NEW: "They are still with us," says survivor at a Hyde Park service remembering 52 who died
Britain pauses for a moment of silence to remember those killed by bombers on July 7, 2005
Survivors, families and first responders take part in a cathedral service
Ten years have passed since four coordinated bomb attacks tore apart subway trains and a bus in central London, killing 52 people and injuring hundreds more.
The United Kingdom marked the somber anniversary Tuesday with a national minute of silence. Londoners stood, heads bowed, in memory of those lost and laid flowers by London Underground stations and in the square where the bus bomb exploded.
Buses and trains also came to a halt, where possible, for the moment’s silence in recognition of the losses suffered on the public transit network.
A formal service of commemoration was held at the landmark St. Paul’s Cathedral, bringing together survivors of the blasts, the families of those killed and first responders who worked to help those trapped in the tangled wreckage, not knowing if more bombs might explode.
The bishop of London, the Right Rev. Richard Chartres, said it would have been easy for the shock after the bombings to erupt into anger, but this didn’t happen. “London had been attacked, and our unity was in our grieving,” he said.
Prince Andrew and London Mayor Boris Johnson were also present for the service, which included reflections on each of the four bombing sites.
Aaron Grant-Booker, a young Londoner, said: “When four bombs exploded on 7 July 2005, lives were destroyed and the flame of hope faltered for what seemed like an eternal moment.
“For many people, nothing was the same again and yet everything was the same because the good which is in Londoners and the countless visitors whom they host at any given moment is not erased by hatred or threat but – rather – is fostered to produce a harvest of hope for each generation.”
‘They will never beat us’
The capital’s Hyde Park, where a memorial to those killed on July 7, 2005, stands, was the focus of two ceremonies.
Prime Minister David Cameron and Johnson laid wreaths there Tuesday morning in a commemoration timed to coincide with the detonation of the first device.
And Prince William attended an afternoon service at the memorial – made up of 52 tall stainless steel pillars, each representing one of the victims.
Survivors and witnesses to the horror were among who spoke at the open air service, more intimate than that at St. Paul’s Cathedral.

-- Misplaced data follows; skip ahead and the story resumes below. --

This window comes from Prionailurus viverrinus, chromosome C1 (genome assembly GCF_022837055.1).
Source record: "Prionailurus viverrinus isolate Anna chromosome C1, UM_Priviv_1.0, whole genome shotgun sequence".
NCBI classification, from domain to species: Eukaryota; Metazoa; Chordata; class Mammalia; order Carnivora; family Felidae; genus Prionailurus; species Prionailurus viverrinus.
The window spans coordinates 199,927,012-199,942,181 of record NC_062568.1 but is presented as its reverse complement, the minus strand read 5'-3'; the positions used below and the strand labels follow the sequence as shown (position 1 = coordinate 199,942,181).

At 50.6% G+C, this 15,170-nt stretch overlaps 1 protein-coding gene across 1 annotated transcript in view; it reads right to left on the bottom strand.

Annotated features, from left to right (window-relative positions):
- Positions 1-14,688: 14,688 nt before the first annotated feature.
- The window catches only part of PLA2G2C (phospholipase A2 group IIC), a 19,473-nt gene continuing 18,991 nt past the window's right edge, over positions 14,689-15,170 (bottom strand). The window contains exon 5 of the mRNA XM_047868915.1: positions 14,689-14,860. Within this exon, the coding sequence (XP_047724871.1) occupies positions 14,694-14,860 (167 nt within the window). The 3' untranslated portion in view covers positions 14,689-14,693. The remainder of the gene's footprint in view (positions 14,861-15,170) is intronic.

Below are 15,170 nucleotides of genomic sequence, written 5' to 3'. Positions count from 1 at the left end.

Paul Dadge, who was photographed helping one of the injured passengers in what became an iconic image, told those gathered that although terrorism had the power to destroy individual lives, it would never win.
“They will never beat us, and I know that is right even after the terrible loss of life in Tunisia, when we could all begin to doubt if we wanted,” he said, referring to the June 26 attack on a Tunisian beach hotel in which 38 people died.
“They won’t beat us because there’s simply no point at which we will ever surrender to terrorism,” he said. “That’s not the spirit we saw on July 7, that’s not the spirit we’ve ever seen, that’s not the spirit we will ever see.”
Esther Hyman, whose sister Miriam Hyman died on the bus that was blown up in Tavistock Square, said her family – which set up a charitable foundation in Miriam’s memory – had got through its loss by relinquishing the need to feel negative emotions such as hatred, anger or bitterness.
Survivor Tim Coulson concluded by reading out the names of all those killed.
“They are still with us,” he said. “They are in our hearts, they are in our homes, and they are inspirational to us even though we no longer see them. We will never forget. We cannot.”
Earlier, the start of play at London’s iconic Wimbledon tennis tournament was delayed by 45 minutes to allow spectators and players to observe the moment’s silence.
First responders, including London’s Metropolitan Police and the London Fire Brigade, also marked the anniversary.
The bombings happened the day after the International Olympic Committee announced London would be hosting the Olympic and Paralympic Games in 2012.
Martine Wright, who lost both legs in the blast near Aldgate Station, told CNN how she recalled a white light in front of her eyes and the feeling of being shaken from side to side as the bomb exploded.
“I couldn’t understand why I couldn’t move myself, and then I sort of looked up and all I could see was this metal, which was actually the corner of the Tube, that had buckled from the explosion. It looked like it was going down into the ground, but it wasn’t. It was going into my legs,” she said.
Now an inspirational speaker and Paralympian who competed at the London 2012 Games, she credits her survival to an off-duty police officer who happened to be on the same train and was the first person to render aid.
‘Walk together’ call
The bombings remain the deadliest terrorist attack ever in Britain.
The capital was thrown into chaos as the bombs were set off that July day during the morning rush hour on three subway trains and a bus. Fifty-six people were killed, including the four Islamist suicide bombers, and more than 770 were wounded.
The men responsible were ringleader Mohammed Sadique Khan, 30; Shahzad Tanweer, 22; Hasib Mir Hussain, 18; and Germaine Lindsay, 19.
Ten years on, the devastation has not been forgotten, but what so many survivors and rescue workers also remember is the solidarity that followed.
Using the hashtag #walktogether, a British think tank – backed by faith leaders and survivors – called on commuters all over Britain to get off public transit a stop earlier than usual Tuesday morning and walk the last leg of their journey together in a show of unity.
It recalls how so many Londoners walked home from their workplaces on the day of the bombings after the public transit network was shut down.
CNN’s Kellie Morgan contributed to this report.